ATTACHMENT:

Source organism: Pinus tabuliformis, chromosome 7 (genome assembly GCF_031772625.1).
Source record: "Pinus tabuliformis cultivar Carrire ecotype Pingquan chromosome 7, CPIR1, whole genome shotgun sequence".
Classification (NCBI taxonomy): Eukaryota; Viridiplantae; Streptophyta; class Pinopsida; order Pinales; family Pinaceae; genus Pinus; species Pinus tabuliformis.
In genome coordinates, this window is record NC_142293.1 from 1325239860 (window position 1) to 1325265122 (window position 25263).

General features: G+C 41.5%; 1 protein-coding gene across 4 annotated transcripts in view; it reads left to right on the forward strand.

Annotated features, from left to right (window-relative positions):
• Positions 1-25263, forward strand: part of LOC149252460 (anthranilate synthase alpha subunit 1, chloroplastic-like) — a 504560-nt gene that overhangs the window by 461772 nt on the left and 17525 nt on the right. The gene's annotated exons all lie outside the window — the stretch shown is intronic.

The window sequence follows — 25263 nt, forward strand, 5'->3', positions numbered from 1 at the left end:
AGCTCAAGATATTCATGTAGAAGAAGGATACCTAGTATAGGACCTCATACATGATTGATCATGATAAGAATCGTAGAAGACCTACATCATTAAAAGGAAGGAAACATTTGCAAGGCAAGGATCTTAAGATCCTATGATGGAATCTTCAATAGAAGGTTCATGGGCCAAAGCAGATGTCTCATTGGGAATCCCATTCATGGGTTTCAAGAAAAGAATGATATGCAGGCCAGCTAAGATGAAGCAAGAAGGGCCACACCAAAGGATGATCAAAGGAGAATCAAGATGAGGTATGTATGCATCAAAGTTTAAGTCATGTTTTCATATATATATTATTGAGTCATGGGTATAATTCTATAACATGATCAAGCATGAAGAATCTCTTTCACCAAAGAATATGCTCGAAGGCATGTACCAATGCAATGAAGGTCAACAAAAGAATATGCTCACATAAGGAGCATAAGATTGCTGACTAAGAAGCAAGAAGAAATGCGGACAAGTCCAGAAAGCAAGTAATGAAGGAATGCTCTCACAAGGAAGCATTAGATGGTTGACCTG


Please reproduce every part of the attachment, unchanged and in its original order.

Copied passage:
Source organism: Pinus tabuliformis, chromosome 7 (genome assembly GCF_031772625.1).
Source record: "Pinus tabuliformis cultivar Carrire ecotype Pingquan chromosome 7, CPIR1, whole genome shotgun sequence".
Classification (NCBI taxonomy): Eukaryota; Viridiplantae; Streptophyta; class Pinopsida; order Pinales; family Pinaceae; genus Pinus; species Pinus tabuliformis.
In genome coordinates, this window is record NC_142293.1 from 1325239860 (window position 1) to 1325265122 (window position 25263).

General features: G+C 41.5%; 1 protein-coding gene across 4 annotated transcripts in view; it reads left to right on the forward strand.

Annotated features, from left to right (window-relative positions):
• Positions 1-25263, forward strand: part of LOC149252460 (anthranilate synthase alpha subunit 1, chloroplastic-like) — a 504560-nt gene that overhangs the window by 461772 nt on the left and 17525 nt on the right. The gene's annotated exons all lie outside the window — the stretch shown is intronic.

The window sequence follows — 25263 nt, forward strand, 5'->3', positions numbered from 1 at the left end:
AGCTCAAGATATTCATGTAGAAGAAGGATACCTAGTATAGGACCTCATACATGATTGATCATGATAAGAATCGTAGAAGACCTACATCATTAAAAGGAAGGAAACATTTGCAAGGCAAGGATCTTAAGATCCTATGATGGAATCTTCAATAGAAGGTTCATGGGCCAAAGCAGATGTCTCATTGGGAATCCCATTCATGGGTTTCAAGAAAAGAATGATATGCAGGCCAGCTAAGATGAAGCAAGAAGGGCCACACCAAAGGATGATCAAAGGAGAATCAAGATGAGGTATGTATGCATCAAAGTTTAAGTCATGTTTTCATATATATATTATTGAGTCATGGGTATAATTCTATAACATGATCAAGCATGAAGAATCTCTTTCACCAAAGAATATGCTCGAAGGCATGTACCAATGCAATGAAGGTCAACAAAAGAATATGCTCACATAAGGAGCATAAGATTGCTGACTAAGAAGCAAGAAGAAATGCGGACAAGTCCAGAAAGCAAGTAATGAAGGAATGCTCTCACAAGGAAGCATTAGATGGTTGACCTG